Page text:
Monday, September 19, 2011

Canoeing the Rio Grande

       The sun is setting and a bruise is quickly rising where the river rocks introduced themselves to my shin—I flipped my canoe in the Rio Grande River while failing to execute a series of small rapids.  Fellow paddlers Gary, Libby and Jim suggest that we make camp on a 100 ft. wide stretch of sandy terrain on the Texas side of the river.  To the south, rocks rise straight from river’s edge and into the Mexican sky; we won’t have to worry about any illegal border crossings here.

Running the rapids—successfully this time.
       We spread our belongings on the beach to dry and erect our tents.  Gary lights his small camp stove; in a few minutes sloppy joe mix is bubbling in the pot.  After dinner we wash our dishes in the muddy Rio Grande as an inky darkness paints the sky.  At this moment, with the still night air surrounding us, it seems we’re the only four people on earth.  As we prepare to turn in at 11:30 p.m. the full moon peeks over the eastern cliffs and shines a spotlight into our canyon.


Making camp in the setting sun.
       I settle into my tent but can’t sleep in this remote and unfamiliar desert.  The heat is suffocating and my throat is parched; I crawl from my tent to find Gary sitting on a rock.  We reach into the cooler for ice chips and sit in silence—observing fine details on the rock face in the moonlight; listening to the river tumbling over the rocks; knowing that there is no way in or out of here than by that same river.  It’s magical, haunting, and a little bit frightening too.
The next morning we discover Gary’s stove is out of gas.  As eggs and bacon fry over a fire of twigs gathered from the beach we marvel at the splendor of this breakfast site.
Today’s journey is a peaceful float over a calm stretch of river and we all take advantage of the gentle current to enjoy tubing and swimming. 
Cooling off in the Rio Grande.
       We exit the river in the small town of Lajitas, then drive into Big Bend National Park and make camp in Cottonwood campground.  It’s another sleepless night for me.  Hot air envelopes the tent and a harsh wind sways the tops of the giant cottonwoods.  At 3:00 a.m. I hear voices.  A group of men from the campground are getting ready for an early morning fishing trip; I listen to the rattling of dishes, the telling of fish tales.  The noisy group leaves and stillness returns.  Several minutes later rival packs of coyotes howl from opposite sides of the campground.  A haunting, eerie chorus.  I’m mesmerized by this impromptu serenade and could listen all night long.  The coyote symphony ends and I finally drift off to sleep.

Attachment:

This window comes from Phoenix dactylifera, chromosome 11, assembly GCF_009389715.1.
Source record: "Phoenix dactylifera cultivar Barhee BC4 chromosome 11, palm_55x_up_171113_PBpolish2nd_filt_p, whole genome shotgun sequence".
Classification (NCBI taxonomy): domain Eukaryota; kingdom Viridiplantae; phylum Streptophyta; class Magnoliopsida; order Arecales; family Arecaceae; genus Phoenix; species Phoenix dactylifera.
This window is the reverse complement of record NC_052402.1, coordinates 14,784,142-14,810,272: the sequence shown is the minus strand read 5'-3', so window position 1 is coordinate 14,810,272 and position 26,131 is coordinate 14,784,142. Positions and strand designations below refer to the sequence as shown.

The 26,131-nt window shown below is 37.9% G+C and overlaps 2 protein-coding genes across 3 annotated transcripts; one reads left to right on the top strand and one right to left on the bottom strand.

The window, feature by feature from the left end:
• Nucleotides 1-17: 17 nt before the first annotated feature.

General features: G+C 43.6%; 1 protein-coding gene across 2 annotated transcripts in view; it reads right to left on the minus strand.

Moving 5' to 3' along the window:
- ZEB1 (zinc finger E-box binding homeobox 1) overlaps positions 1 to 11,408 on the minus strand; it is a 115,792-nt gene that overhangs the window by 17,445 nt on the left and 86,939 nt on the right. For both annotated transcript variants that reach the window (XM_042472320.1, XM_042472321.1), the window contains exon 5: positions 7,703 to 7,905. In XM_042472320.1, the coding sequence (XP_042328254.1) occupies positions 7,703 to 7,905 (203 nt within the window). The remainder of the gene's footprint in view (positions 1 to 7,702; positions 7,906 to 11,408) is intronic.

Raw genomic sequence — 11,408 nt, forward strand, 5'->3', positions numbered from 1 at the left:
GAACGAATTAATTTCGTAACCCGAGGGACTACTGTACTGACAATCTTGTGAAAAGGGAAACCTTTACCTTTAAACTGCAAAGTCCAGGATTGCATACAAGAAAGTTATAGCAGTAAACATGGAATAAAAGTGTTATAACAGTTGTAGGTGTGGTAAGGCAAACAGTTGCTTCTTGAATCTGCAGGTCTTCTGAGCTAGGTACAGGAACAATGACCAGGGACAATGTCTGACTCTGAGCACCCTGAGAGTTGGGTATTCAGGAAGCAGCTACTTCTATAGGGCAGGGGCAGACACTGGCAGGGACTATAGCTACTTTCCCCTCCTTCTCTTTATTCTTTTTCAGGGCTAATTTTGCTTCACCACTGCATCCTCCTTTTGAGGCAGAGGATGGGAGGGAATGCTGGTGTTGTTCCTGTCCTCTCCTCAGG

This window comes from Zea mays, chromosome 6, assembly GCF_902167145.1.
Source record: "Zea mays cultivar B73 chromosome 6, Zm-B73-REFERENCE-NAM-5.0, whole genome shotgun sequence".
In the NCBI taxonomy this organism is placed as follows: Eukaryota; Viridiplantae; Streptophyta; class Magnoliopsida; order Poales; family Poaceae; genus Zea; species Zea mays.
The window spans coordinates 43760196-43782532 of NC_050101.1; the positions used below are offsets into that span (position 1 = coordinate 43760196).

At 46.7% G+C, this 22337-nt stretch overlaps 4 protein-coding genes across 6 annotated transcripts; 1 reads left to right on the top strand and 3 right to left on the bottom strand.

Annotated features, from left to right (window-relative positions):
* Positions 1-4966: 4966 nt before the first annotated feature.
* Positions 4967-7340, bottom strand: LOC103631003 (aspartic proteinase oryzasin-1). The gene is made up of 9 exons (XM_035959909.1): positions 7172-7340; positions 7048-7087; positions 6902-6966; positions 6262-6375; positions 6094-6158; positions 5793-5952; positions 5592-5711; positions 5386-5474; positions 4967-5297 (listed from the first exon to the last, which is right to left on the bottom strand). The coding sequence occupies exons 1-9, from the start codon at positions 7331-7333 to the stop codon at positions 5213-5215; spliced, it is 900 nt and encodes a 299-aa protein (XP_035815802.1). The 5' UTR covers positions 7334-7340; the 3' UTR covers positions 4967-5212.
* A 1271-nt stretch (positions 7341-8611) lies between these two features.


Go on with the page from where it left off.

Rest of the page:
Breakfast the following morning is eaten under the watchful eyes of dozens of turkey vultures perched in the cottonwood trees overhead.  They’re waiting for scraps of food, or perhaps for our demise under the scorching sun.
We pack up, take a swim in Santa Elena Canyon, then leave Big Bend for the long drive to Houston, ending our adventure on the edge of America.

Santa Elena Canyon in Big Bend N.P.


Rio Grande panorama.


Big Bend National Park is one of the least visited national parks in the United States.  Have you been there?
For more information on Big Bend N.P. have a look at these websites:   http://www.nps.gov/bibe/index.htm
http://www.big.bend.national-park.com/
http://www.visitbigbend.com/
If you would like to book a river trip on the Rio Grande you can find information here: http://www.wildernessinquiry.org/destinations/index.php?itinerary=riogrande


Canoeing a placid stretch of river.










1 comment:

  1. As you say, this trips sounds magical - a feast for the senses. And your writing is so lyrical (plus the gorgeous photography) that I felt like I was right there.

    I haven't had the pleasure of visiting this park, but my stepfather has some amazing photos from the '60s of his fishing trips there!

    Thanks for a nice mini-break!

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